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Hoggard v. District of Columbia Public Employee Relations Bd.

March 2, 1995


Appeal from the Superior Court of the District of Columbia. (Hon. Henry F. Greene, Trial Judge).

Before Wagner, Chief Judge, and Steadman and Farrell, Associate Judges.

The opinion of the court was delivered by: Farrell

FARRELL, Associate Judge: Appellant, a former bus driver for the District of Columbia Public Schools (DCPS), appeals from an order of the Superior Court denying his petition for review of two decisions of the District of Columbia Public Employee Relations Board (PERB). Those decisions rejected appellant's claims that the DCPS and the American Federation of State, County and Municipal Employees (AFSCME) had each committed unfair labor practices, D.C. Code § 1-618.4 (1992), the former by allegedly firing appellant for his activities on behalf of his labor organization (AFSCME), *fn1 the latter by breaching its duty of fair representation in failing properly to challenge appellant's termination. See, e.g., District of Columbia v. Thompson, 593 A.2d 621, 626-27 (D.C. 1991), modifying, 570 A.2d 277 (D.C. 1990), cert. denied, 112 S. Ct. 380 (1991). *fn2

On appeal, PERB and the District of Columbia both raise the threshold question whether the Superior Court had jurisdiction to consider appellant's claim as to DCPS because appellant's petition for review appeared limited to challenging PERB's separate order rejecting appellant's claim as to AFSCME. *fn3 Although the petition for review is not crystalline, we conclude that it sufficiently apprised the Superior Court that appellant was challenging PERB's rejection of his claims of unfair labor practices by both DCPS and AFSCME. *fn4 We therefore turn to PERB's decisions. We review them de novo as if the appeal had been heard by this court rather than the Superior Court. Public Employee Relations Bd. v. Washington Teachers' Union Local 6, 556 A.2d 206, 207 (D.C. 1989). We uphold PERB's decision with regard to both DCPS and AFSCME.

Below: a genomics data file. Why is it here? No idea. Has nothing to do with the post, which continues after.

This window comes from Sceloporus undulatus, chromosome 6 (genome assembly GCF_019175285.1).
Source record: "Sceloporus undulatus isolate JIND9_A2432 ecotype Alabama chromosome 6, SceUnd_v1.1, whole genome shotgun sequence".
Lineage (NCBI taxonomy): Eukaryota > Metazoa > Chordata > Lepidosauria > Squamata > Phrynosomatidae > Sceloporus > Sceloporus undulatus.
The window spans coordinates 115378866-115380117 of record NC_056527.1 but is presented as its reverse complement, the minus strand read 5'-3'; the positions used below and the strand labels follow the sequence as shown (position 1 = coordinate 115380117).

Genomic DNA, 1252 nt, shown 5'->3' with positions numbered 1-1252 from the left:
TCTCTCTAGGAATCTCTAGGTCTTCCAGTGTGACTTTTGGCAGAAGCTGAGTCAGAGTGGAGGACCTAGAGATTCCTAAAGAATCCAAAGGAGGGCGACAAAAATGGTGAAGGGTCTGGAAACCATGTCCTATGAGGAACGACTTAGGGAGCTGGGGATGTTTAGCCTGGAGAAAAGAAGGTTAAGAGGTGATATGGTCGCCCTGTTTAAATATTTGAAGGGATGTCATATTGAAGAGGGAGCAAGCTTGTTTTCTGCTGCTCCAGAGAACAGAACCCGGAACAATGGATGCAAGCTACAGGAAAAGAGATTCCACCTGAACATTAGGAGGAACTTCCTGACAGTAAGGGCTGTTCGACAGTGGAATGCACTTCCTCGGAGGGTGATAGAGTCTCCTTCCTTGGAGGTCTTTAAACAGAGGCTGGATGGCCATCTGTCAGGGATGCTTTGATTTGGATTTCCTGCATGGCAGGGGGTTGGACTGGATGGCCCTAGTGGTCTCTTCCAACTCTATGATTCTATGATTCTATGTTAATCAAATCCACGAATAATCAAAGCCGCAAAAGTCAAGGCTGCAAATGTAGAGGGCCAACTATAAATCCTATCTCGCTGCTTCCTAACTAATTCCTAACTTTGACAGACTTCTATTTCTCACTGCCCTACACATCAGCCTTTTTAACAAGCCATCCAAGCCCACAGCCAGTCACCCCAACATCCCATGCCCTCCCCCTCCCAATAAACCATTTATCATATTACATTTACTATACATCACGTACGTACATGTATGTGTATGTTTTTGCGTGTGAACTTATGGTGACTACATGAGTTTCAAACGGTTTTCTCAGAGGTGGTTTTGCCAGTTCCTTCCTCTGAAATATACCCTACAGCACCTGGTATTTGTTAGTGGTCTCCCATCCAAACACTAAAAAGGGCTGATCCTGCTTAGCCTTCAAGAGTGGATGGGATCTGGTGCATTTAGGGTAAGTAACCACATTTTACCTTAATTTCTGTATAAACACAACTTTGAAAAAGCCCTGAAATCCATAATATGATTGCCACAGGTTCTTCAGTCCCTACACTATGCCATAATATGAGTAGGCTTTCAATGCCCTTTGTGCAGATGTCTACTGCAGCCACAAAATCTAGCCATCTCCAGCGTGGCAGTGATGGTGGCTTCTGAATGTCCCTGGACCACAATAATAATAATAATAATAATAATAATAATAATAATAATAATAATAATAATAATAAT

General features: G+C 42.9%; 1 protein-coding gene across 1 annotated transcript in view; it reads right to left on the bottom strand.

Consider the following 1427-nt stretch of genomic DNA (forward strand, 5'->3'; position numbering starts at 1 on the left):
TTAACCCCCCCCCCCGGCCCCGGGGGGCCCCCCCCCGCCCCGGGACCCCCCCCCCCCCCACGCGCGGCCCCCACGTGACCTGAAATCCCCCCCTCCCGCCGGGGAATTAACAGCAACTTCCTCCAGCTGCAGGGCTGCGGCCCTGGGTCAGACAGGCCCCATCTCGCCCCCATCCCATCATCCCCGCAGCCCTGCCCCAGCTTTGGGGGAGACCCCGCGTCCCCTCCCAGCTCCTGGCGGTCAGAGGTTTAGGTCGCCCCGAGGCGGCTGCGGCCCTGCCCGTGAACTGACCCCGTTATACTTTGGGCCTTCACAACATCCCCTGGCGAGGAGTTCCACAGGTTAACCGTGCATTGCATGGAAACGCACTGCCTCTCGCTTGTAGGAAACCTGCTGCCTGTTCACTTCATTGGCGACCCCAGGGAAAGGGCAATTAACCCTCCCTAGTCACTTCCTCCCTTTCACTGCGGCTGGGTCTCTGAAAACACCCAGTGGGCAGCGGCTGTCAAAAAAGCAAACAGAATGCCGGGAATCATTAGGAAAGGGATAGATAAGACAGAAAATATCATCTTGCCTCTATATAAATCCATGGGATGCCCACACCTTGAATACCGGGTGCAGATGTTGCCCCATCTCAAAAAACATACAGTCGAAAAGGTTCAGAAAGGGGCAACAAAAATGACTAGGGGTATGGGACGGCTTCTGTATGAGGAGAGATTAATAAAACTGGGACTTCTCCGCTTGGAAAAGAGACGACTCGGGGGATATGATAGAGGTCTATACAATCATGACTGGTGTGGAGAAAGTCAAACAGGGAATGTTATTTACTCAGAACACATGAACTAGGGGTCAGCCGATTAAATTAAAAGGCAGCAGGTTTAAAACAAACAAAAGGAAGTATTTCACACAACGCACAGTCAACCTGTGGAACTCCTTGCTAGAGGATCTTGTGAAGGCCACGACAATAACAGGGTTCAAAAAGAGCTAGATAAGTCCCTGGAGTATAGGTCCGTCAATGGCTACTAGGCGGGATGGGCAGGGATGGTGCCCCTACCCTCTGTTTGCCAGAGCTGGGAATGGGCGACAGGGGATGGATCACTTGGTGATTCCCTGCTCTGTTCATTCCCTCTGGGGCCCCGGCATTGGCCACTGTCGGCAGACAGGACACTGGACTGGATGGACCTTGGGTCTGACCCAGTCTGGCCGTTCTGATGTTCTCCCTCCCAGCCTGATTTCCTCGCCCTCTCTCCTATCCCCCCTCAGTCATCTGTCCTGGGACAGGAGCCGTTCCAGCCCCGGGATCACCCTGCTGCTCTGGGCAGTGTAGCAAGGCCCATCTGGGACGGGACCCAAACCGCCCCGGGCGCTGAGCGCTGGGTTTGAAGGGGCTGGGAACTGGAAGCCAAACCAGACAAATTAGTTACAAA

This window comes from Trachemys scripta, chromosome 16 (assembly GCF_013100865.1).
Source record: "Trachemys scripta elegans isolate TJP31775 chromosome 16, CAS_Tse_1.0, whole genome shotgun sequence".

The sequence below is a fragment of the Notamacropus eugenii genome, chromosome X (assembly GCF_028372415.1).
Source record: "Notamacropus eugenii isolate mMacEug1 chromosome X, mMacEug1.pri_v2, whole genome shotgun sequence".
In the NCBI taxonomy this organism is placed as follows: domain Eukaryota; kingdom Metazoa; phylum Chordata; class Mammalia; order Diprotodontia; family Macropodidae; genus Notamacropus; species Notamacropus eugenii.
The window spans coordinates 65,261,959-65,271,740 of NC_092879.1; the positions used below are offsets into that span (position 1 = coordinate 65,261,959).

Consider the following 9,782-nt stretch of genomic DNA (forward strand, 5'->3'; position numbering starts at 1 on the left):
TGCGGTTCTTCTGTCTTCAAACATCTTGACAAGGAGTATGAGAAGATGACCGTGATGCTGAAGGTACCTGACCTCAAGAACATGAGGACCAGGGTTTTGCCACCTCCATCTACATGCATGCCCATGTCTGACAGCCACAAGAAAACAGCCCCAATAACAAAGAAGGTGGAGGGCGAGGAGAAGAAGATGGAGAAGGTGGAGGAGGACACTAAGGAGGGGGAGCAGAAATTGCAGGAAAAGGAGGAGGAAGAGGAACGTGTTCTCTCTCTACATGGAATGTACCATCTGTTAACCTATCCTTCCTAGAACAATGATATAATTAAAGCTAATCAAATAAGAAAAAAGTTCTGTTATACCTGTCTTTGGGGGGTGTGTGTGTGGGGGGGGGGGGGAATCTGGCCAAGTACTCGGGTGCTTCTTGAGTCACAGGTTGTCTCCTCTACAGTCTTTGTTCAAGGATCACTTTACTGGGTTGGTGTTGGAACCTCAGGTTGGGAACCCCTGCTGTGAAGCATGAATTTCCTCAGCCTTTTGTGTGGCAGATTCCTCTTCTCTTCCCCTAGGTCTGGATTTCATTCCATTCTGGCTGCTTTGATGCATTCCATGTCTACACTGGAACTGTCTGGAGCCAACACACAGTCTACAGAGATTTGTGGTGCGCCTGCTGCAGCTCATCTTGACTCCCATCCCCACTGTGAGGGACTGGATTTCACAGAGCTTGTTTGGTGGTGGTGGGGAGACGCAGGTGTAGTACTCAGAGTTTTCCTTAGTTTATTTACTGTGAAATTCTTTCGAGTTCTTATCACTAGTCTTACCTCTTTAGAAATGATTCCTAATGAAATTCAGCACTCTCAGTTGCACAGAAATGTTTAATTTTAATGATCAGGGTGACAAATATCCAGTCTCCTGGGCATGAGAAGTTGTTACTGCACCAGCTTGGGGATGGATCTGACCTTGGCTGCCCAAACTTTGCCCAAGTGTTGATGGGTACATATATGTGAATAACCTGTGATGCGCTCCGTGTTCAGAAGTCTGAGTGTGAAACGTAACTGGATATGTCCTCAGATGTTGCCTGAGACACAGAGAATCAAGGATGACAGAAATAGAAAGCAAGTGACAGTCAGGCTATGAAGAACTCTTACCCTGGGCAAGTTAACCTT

Appellant was employed by DCPS under temporary annual appointments from 1984 through the school year 1992. In July 1992 DCPS sent him three successive letters informing him of his "non-reappointment" for the school year 1993. All three letters cited as one ground for termination "the employee's performance evaluation." The first and second letters (the second was an "updated copy" of the first) also cited as a reason the "availability of work in the employee's job classification," and the second added the ground, "the employee passing the required physical examination." The final letter, dated July 31, 1992, was a "corrected copy" of the second. It deleted the "availability" ground, retained the "physical examination" ground for termination, and added the third ground of "the employee's ability to receive the appropriate license." All three notices stated that appellant's "last day of employment with the D.C. Public Schools Transportation Branch is September 30, 1992."